6 Myths About The Most Misunderstood Type Of Love

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I always fell in love hard, so I was used to big feelings. But when limerence hit me, I knew something was different. I could barely find any information when I started my quest to figure out what was happening. Search results kept referencing “obsessive love” — but that has a disturbing vibe that doesn’t fit how I felt, and it gives the feeling of a diagnosis.

I knew I wasn’t ill. I was upside-down in love with the wrong person at the wrong time who may or may not have felt the same way — or maybe he couldn’t feel the same. 

The dictionary says limerence is:

“The state of being infatuated or obsessed with another person, typically experienced involuntarily and characterized by a strong desire for reciprocation of one’s feelings but not primarily for a sexual relationship.”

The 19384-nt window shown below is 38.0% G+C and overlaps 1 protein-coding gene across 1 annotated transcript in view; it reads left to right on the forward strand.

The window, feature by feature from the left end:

After some in-depth research, I discovered many myths about what limerence is and why we feel it, myths that lead people to feel unnecessary shame.

Six myths about limerence and why it’s nothing to be ashamed of:

1. It’s not a crush or infatuation

There aren’t enough words for love in the English language! This is why psychologist Dorothy Tennov coined the word limerence to describe the state of being in love. Limerence is much different than a crush or infatuation in its intensity, tenaciousness, intrusive thinking, duration, and all-consuming feelings (emotional and physical).

2. Limerence doesn’t happen to everyone

Why do some people experience limerence and others don’t? While this is still a significant area of social and scientific research, I’ve found three critical underlying factors can often lead a person to be more prone to limerence: having an anxious/insecure attachment style, going through a big life transition or loss, or being an HSP (highly-sensitive person).

Timing also matters. You may not experience limerence until you meet a particular person who triggers your unique and deeply held love map, which may remind you of someone you loved but lost, or who you could never quite get the attention and love you needed from, such as a caregiver or parent.